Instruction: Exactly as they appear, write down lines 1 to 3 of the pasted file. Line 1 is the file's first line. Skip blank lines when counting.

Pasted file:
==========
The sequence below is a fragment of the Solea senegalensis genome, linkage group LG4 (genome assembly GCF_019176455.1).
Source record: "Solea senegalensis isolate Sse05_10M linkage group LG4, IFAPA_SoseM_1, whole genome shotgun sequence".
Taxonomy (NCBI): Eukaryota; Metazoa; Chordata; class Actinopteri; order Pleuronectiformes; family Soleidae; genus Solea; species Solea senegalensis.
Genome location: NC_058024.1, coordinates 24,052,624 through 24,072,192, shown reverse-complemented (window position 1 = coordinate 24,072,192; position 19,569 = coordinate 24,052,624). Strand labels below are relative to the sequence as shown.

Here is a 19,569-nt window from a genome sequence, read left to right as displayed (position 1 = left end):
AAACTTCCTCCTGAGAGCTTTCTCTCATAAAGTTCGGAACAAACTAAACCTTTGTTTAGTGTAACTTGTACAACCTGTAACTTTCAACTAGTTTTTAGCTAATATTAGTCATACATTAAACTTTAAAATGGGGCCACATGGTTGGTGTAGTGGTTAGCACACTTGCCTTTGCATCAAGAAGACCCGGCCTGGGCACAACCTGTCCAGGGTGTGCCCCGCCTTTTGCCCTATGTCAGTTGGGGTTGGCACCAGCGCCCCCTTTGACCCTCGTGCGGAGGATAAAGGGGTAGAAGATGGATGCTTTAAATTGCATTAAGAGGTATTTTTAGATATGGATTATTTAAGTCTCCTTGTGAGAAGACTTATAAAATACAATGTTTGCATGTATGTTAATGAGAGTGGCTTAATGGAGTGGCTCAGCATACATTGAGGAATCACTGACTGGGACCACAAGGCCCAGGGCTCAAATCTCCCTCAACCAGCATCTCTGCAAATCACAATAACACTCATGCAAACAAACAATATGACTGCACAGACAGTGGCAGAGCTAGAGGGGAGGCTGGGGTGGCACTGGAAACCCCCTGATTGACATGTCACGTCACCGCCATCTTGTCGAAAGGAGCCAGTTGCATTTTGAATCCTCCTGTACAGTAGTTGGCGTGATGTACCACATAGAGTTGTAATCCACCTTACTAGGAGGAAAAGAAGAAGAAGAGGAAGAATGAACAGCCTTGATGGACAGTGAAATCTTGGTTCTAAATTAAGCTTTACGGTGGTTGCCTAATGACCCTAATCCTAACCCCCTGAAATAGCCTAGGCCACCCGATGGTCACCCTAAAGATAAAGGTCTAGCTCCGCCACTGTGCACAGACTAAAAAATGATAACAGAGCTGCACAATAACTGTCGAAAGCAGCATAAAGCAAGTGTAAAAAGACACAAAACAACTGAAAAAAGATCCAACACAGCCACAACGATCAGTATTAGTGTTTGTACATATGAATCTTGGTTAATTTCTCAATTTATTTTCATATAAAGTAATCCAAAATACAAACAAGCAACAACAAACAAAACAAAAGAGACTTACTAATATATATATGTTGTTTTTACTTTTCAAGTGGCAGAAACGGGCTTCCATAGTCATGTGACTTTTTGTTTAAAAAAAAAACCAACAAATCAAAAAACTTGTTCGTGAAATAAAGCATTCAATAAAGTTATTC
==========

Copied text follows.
The sequence below is a fragment of the Solea senegalensis genome, linkage group LG4 (genome assembly GCF_019176455.1).
Source record: "Solea senegalensis isolate Sse05_10M linkage group LG4, IFAPA_SoseM_1, whole genome shotgun sequence".
Taxonomy (NCBI): Eukaryota; Metazoa; Chordata; class Actinopteri; order Pleuronectiformes; family Soleidae; genus Solea; species Solea senegalensis.